It's hard to believe but it's been an entire year since my dad passed away.
To commemorate his passing, my family gathered at a farm owned by a family friend.
The weather was hot, the cherries ripe for the picking, and in the evening we joined in a circle and shared what insights we gained this past year without him.
I cry over my dad's death all the time. So does my mom, so do other family members. It's something I doubt I'll ever shake. Shopping for a Father's Day card then you suddenly realize you aren't buying one this year. Expecting to hear him take his customary 3 steps then spit out the front door every morning at 6am. I get pounded by grief with each holiday and special event, yet the unexpected reminders of his death are the ones that tear at me the most.
What struck me more than anything after my dad's memorial was how badly the men in our family needed this commemoration. As many men do, they held their emotions in this past year. Suddenly, in front of family they love (in-laws, surrogate siblings, close relations) they came face to face with the feelings of loss. My dad was loved and admired by many. He was a second father to a number of our friends, and a close confidant of many relatives. We put a bench in a special spot for him and I look forward to visiting the farm and having conversations with my Dad for many years to come.
The Drive Home
My sister, daughter and I had to drive home from Grass Valley, CA back to L.A. It's about an 8 hour drive. To get from the central valley of California to LA, you need to traverse this big mountain road called The Grapevine. It's a ruthless stretch of highway that consumers car radiators like candy and makes truckers cry like babies.
Fortunatley I have good Grapevine Mojo and never had a problem. Except Sunday when it was on fire and the entire road was closed.
We were 1 hour from my sister's house. 1 hour away if the Grapevine hadn't been a raging inferno. After conferring not only with fellow stranded motorists but my brother in law in Oakland, we decided not to sit and wait but to keep moving. My brother in law had all his maps out and was so happy to help us out. His Inner Boy Scout was earning a merit badge big time.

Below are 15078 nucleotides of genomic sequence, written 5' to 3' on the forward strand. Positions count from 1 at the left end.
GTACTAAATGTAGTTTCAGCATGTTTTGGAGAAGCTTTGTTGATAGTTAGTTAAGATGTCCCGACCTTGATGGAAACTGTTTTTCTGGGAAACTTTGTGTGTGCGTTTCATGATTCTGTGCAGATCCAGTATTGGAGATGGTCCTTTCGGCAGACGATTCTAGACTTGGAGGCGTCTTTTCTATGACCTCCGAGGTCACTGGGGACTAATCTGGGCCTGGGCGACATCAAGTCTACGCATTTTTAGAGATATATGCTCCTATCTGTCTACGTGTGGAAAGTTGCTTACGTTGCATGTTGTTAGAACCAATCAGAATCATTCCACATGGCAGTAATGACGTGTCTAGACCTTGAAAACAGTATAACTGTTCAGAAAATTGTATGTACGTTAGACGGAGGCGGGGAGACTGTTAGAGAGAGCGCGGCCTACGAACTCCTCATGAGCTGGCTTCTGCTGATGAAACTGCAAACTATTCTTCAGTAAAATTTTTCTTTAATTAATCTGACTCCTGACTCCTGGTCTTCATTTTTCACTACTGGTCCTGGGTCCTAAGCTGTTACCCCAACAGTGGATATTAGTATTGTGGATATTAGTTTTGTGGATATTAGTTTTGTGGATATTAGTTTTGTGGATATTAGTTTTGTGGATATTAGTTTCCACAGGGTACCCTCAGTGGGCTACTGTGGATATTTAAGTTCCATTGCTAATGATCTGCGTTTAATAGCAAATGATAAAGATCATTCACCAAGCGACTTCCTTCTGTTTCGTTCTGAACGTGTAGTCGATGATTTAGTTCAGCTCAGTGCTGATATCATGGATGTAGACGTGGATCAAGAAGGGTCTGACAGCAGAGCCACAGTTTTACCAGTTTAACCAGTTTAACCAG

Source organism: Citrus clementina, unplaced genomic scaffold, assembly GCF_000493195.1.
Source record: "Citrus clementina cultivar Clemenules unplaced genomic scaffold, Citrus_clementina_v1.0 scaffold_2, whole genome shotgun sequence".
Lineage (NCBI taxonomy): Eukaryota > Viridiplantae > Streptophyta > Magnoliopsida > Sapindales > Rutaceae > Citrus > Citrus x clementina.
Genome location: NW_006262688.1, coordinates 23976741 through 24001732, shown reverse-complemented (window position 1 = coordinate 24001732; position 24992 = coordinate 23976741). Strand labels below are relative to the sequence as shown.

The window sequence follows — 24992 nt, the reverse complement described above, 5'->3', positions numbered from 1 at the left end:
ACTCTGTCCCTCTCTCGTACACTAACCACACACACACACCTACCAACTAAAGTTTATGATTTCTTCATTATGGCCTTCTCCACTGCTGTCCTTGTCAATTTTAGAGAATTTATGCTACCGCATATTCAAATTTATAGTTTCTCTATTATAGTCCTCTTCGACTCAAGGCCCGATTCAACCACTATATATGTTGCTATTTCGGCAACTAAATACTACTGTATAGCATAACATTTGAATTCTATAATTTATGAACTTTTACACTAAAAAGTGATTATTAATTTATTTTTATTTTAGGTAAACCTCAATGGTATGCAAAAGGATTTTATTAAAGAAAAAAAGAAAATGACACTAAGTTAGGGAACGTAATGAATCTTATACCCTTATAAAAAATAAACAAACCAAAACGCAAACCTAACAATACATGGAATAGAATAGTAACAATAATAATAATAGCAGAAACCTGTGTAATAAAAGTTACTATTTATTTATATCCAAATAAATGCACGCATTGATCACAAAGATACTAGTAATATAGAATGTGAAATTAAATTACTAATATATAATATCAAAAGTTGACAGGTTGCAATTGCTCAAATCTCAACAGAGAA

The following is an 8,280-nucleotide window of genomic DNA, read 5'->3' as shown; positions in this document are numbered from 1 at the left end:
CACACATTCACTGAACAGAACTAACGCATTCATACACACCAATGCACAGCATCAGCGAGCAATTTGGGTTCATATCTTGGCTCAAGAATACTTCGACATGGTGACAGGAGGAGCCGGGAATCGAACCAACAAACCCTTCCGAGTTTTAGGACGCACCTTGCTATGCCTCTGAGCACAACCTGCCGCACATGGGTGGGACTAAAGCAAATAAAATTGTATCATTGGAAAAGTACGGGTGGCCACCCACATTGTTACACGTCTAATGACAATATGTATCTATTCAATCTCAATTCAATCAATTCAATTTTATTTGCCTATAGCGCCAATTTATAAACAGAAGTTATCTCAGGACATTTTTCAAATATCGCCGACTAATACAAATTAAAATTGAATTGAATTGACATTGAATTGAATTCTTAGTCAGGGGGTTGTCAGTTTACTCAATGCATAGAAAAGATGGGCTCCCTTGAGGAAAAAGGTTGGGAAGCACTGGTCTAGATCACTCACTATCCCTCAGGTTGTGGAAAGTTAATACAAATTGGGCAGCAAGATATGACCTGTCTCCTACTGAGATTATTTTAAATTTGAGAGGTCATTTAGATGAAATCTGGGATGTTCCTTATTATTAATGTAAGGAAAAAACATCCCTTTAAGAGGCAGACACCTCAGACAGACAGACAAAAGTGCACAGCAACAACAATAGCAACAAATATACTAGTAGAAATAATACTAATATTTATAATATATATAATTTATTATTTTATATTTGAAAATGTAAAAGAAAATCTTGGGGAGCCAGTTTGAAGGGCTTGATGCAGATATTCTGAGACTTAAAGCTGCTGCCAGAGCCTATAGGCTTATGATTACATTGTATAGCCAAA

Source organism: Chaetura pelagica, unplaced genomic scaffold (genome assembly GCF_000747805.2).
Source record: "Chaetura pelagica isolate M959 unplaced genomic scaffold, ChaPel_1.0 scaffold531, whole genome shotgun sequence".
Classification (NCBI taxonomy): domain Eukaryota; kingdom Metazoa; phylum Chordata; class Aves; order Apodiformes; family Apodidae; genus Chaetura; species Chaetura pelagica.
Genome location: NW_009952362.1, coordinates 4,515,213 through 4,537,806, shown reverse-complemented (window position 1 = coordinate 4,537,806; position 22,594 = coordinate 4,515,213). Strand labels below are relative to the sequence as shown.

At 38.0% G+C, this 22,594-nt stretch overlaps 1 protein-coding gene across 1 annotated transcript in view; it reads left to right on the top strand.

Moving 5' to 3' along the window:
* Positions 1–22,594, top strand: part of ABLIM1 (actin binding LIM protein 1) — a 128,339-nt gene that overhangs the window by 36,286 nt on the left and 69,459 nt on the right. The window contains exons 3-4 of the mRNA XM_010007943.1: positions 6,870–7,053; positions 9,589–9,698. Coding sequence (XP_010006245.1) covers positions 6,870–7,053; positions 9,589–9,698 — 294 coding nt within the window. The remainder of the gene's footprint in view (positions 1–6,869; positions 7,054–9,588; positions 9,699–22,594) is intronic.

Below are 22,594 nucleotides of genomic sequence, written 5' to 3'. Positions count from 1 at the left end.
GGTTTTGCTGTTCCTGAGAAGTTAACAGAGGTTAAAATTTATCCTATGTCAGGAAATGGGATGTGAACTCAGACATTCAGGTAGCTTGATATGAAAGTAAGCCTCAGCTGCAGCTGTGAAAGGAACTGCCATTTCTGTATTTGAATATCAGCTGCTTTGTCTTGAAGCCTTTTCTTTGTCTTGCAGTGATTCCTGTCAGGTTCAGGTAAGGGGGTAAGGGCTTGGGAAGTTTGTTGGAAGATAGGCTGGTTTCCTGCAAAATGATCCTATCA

Now back to my dad for a moment. If this were a family vacation, he would have told us that we were the lucky winners of a dream vacation in Lebec, CA and that our prize would be a night at the nearest motor lodge, room service, and a swim in the Olympic sized pool. He'd maneuver our dusty station wagon to the motel and we'd be in hog heaven jumping on the motel beds, ordering Cokes from room service (we'd catch hell for that later when he got the bill) and disrupting everyone in earshot with our laughing. When asked why the Olympic sized pool was so small, he would have looked at us in disbelief. "This pool was specially built for the 1952 Midget Olympics. Didn't you ever hear of Hound Dog Henderson, the 3 foot tall high jumper?"
I was probably the only one who bought those stories... well, I was the youngest!
Anyhow, back to my journey home. Unlike Dad, we opted to keep going. Everyone had things to do Monday morning so it wasn't the time to pay hotel bills.
With my brother in law on the cell phone in Oakland, he mapped out a route for us that I confirmed w/ a local. Go north, over the Tehachapi Pass, down to Mojave, through the Antelope Valley, then you'll be in Santa Clarita 20 miles north of LA.
It all looked so easy on paper.
OK, the down side: it took over 3 hours.
The up side: It was a beautiful drive!
Up the mountains we saw the golden light of late afternoon reflect on the hills, then on the pass we watched a train circle up a mountain track going in and out of tunnels dug into rock. On our descent we watched the oaks turn into Joshua trees and before you know it we're in the Mojave desert. Edwards AFB was next to us - good thing the Space Shuttle didn't land that day too. We saw places I'd only read on maps and now I can happily say I've been to Lancaster.
It was a long trip, but with many sweet moments.